Comment


                • #9
                  Hi @alittleboy,

                  You probably realized that exons in DEXSeq are not "real" exons, but rather exon bins (defined as non overlapping exonic parts of transcripts, see the publication for more detail).

                  Now if you want to test your junction reads, you would have to add as a counting bin, e.g. as a row in your count data, a counting bin that reflects the junction between your exons of interest:

                  If you have this gene model with exons A, B and C:


                  ---[ A ]----[ B ]----[ C ]---

                  Your counting bins would be A, B and C, you will count reads that fall into this exons and your matrix would look like this ( I am making the numbers up):

                  A 2
                  B 4
                  C 3


                  If you want to test your exons bins you would need a matrix like this:

                  A 2
                  A-B 1
                  B 4
                  B-C 3
                  C 3
                  A-C 2

                  And input this into DEXSeq

                  Best regards,
                  Alejandro

                  Comment


                  • #10
                    Originally posted by areyes View Post
                    Hi @alittleboy,

                    You probably realized that exons in DEXSeq are not "real" exons, but rather exon bins (defined as non overlapping exonic parts of transcripts, see the publication for more detail).

                    Now if you want to test your junction reads, you would have to add as a counting bin, e.g. as a row in your count data, a counting bin that reflects the junction between your exons of interest:

                    If you have this gene model with exons A, B and C:


                    ---[ A ]----[ B ]----[ C ]---

                    Your counting bins would be A, B and C, you will count reads that fall into this exons and your matrix would look like this ( I am making the numbers up):

                    A 2
                    B 4
                    C 3


                    If you want to test your exons bins you would need a matrix like this:

                    A 2
                    A-B 1
                    B 4
                    B-C 3
                    C 3
                    A-C 2

                    And input this into DEXSeq

                    Best regards,
                    Alejandro
                    Hi @areyes:

                    That's very clear! Thanks for the examples -- I see how important to understand it is the exonic region (exon bin) instead of real exon that constitutes the building block for DEXSeq counting.

                    I remember someone in the past asked why testing these exonic regions instead of real exons is more important biologically and in terms of interpretations. That is also my concern and needs to be clarified. Would you share your thoughts on this? Sorry maybe you've already discussed before, and I appreciate if you can redirect me to the posts ;-)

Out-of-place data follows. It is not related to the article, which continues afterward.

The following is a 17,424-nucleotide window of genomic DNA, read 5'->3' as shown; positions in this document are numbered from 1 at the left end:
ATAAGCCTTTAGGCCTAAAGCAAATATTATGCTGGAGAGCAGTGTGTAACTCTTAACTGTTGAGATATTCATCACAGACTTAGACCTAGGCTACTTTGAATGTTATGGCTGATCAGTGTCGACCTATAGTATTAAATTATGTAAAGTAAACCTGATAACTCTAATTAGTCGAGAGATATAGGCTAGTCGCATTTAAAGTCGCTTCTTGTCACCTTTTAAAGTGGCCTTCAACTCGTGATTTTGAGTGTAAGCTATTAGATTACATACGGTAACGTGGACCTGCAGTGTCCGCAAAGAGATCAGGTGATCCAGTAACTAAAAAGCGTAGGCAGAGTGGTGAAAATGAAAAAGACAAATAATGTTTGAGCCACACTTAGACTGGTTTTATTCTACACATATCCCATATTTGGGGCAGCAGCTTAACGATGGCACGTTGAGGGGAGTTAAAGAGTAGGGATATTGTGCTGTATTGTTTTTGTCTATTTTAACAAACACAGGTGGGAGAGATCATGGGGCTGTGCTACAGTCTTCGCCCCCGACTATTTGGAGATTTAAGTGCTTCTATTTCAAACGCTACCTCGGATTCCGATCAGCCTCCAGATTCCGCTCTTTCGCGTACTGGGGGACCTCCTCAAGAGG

I think maybe it's more concrete to give an example: the top gene in my test comparing two groups is ENSG00000113845. In the HTML output of DEXSeq, there are 22 exonID's from E001 to E022, and the last exon E022 is deferentially expressed. However, from the Ensembl website on this gene here, there are 9 transcripts (splice variants) for this gene. How can I know E022, the exon counting bin, corresponds to which transcript? Or the inference is only limited to the gene-level (maybe wrong), i.e. this gene has at least 1 exon that is DEU, but we don't know which exon is DEU?

                    Thank you so much for your clarifications!
                    Last edited by alittleboy; 07-01-2013, 05:21 PM.

                    Comment


                    • #11
                      DEXSeq exon bins

                      Thank you for this useful discussion.
                      If I understand correctly the "exon bins" to not correspond to actual exons?
                      I did run DEXSeq on 22 samples with condition pre- and post-treament. Inspecting one of the genes of interest ENSG00000113851, in plotDEXSeq this gene is plotted as having 37 exons (or bins) while in reality this gene has only 11 exons. Is the difference due to bin (instead of exon) counting or something went wrong in my analysis?

                      Comment


                      • #12
                        Hi @nbahlis,

                        The preprocessing scripts from DEXSeq define new exon bins based on non overlapping regions of the transcripts (http://www.ncbi.nlm.nih.gov/pmc/arti...195/figure/F1/). If you look at this gene ID in ENSEMBL, (http://www.ensembl.org/Homo_sapiens/...190676-3221394), Two isoforms contain 11 exons, but there are many other isoforms as well. The 37 exon bins defined in DEXSeq come from the preprocessing considering all these isoforms.

                        Comment